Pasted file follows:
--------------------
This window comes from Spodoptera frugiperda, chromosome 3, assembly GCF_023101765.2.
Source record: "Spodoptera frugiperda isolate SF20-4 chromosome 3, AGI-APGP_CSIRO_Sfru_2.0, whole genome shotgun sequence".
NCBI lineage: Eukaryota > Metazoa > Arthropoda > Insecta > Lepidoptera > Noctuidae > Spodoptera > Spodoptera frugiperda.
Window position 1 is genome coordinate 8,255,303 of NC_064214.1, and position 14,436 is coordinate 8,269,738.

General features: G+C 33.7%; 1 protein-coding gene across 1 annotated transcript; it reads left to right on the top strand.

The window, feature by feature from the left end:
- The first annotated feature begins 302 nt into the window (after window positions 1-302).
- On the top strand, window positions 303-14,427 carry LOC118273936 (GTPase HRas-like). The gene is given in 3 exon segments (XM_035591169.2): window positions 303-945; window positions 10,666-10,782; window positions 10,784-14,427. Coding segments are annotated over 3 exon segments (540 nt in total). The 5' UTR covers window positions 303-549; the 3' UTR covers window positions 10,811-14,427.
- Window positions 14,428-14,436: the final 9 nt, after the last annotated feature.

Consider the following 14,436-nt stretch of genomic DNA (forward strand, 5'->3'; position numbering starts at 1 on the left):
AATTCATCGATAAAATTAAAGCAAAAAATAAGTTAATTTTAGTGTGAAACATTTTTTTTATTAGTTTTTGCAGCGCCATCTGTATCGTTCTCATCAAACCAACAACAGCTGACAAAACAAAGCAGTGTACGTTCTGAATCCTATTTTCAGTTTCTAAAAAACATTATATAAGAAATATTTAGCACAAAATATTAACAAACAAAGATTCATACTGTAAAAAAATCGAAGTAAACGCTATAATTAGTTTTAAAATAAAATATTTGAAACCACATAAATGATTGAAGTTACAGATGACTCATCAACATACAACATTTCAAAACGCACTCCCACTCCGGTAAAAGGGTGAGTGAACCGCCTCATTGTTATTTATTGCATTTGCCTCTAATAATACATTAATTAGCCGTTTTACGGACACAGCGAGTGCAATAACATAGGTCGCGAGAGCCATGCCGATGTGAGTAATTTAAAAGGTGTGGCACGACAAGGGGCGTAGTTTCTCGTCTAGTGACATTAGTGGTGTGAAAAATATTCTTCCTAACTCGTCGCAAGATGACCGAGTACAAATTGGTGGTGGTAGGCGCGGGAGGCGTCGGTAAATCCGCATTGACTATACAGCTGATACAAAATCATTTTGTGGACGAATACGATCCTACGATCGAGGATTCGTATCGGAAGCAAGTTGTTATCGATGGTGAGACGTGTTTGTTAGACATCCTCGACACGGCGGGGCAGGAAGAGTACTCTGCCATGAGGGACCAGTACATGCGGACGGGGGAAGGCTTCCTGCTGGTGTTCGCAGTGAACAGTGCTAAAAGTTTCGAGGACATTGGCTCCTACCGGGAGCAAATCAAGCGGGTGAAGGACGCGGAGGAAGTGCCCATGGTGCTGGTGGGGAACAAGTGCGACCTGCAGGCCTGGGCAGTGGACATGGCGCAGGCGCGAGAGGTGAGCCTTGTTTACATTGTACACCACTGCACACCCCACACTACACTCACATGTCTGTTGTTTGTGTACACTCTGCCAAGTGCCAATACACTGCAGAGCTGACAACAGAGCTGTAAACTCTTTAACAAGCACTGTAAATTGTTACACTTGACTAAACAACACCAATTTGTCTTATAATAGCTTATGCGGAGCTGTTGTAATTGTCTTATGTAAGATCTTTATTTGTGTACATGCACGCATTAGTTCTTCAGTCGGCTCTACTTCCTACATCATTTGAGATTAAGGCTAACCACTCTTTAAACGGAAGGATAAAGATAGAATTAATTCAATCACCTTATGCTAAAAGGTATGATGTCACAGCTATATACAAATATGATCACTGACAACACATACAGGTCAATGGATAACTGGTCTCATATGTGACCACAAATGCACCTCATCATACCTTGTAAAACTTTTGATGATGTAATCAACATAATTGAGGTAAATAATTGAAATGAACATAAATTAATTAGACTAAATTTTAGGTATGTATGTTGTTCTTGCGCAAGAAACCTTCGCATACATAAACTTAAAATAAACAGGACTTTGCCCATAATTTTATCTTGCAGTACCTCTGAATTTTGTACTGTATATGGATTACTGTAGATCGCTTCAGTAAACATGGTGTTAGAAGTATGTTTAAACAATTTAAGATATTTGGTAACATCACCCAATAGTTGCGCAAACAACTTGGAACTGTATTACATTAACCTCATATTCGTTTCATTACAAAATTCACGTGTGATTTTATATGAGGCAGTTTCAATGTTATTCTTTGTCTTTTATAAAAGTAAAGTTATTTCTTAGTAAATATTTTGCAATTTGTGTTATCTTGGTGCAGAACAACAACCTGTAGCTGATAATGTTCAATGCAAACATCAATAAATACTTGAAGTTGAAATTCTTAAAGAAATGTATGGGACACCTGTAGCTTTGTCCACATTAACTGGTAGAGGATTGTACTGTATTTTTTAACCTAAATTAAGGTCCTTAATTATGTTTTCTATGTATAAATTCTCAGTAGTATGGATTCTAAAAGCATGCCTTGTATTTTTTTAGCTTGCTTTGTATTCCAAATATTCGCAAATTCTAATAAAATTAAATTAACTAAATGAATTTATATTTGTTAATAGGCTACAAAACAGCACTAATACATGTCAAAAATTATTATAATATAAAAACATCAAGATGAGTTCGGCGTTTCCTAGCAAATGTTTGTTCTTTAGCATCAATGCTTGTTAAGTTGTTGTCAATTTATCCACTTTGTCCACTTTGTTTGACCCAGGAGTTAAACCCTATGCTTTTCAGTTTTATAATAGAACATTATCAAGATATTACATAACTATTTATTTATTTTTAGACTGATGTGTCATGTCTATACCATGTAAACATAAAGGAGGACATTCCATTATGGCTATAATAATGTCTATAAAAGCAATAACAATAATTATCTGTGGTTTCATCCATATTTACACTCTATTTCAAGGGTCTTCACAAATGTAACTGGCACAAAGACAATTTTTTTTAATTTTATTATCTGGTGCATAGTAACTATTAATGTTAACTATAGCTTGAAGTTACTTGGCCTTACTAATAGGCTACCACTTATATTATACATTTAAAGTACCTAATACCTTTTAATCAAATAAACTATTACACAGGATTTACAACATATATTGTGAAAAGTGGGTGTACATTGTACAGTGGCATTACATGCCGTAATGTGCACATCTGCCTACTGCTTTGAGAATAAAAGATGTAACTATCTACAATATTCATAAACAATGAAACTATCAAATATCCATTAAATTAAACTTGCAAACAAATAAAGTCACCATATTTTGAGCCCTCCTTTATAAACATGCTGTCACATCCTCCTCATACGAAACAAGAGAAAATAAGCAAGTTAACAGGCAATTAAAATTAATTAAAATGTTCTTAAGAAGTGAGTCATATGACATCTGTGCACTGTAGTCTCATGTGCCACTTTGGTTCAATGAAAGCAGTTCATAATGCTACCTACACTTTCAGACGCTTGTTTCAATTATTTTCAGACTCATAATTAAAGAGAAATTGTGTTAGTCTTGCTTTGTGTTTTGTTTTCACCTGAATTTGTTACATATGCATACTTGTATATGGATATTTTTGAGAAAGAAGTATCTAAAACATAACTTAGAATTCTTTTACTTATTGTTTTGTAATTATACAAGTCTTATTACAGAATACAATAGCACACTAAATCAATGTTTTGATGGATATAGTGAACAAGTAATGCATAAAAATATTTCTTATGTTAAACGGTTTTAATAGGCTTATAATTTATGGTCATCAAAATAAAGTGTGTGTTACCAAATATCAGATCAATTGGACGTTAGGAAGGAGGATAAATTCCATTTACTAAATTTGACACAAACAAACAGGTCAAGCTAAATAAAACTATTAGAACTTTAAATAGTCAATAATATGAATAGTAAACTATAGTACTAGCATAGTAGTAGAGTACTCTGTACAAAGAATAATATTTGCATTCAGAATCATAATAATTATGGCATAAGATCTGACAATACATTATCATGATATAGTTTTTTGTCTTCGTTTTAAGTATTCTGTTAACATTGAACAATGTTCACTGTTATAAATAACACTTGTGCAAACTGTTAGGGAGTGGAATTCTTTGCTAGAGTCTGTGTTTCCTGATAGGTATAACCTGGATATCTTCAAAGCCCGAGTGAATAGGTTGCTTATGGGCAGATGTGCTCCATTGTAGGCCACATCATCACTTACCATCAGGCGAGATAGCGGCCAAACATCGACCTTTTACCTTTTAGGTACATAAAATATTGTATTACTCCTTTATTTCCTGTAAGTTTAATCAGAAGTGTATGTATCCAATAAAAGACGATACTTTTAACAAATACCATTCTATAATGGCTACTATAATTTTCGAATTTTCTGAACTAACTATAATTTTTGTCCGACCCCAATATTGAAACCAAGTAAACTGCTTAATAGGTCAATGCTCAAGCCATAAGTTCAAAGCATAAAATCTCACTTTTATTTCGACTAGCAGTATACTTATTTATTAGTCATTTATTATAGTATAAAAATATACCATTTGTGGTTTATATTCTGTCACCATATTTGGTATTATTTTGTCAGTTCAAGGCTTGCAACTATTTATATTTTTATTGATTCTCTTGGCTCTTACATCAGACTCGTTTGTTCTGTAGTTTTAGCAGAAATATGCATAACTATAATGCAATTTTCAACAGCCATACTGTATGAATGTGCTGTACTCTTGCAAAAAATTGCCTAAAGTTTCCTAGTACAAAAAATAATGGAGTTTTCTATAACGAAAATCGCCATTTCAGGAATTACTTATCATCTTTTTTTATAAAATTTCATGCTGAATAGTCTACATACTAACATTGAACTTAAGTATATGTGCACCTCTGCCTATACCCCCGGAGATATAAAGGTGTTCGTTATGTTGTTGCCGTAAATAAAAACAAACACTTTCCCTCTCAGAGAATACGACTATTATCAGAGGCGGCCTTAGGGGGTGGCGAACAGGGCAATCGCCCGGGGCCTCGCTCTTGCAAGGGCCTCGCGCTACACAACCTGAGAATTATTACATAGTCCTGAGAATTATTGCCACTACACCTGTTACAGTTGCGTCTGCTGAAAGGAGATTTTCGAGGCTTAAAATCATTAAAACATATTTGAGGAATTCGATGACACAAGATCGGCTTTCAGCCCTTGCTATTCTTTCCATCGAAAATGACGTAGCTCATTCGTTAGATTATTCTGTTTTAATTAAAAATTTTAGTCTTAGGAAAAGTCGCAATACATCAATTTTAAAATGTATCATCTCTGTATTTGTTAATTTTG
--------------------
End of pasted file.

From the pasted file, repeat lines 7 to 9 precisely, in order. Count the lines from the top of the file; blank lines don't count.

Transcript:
- The first annotated feature begins 302 nt into the window (after window positions 1-302).
- On the top strand, window positions 303-14,427 carry LOC118273936 (GTPase HRas-like). The gene is given in 3 exon segments (XM_035591169.2): window positions 303-945; window positions 10,666-10,782; window positions 10,784-14,427. Coding segments are annotated over 3 exon segments (540 nt in total). The 5' UTR covers window positions 303-549; the 3' UTR covers window positions 10,811-14,427.
- Window positions 14,428-14,436: the final 9 nt, after the last annotated feature.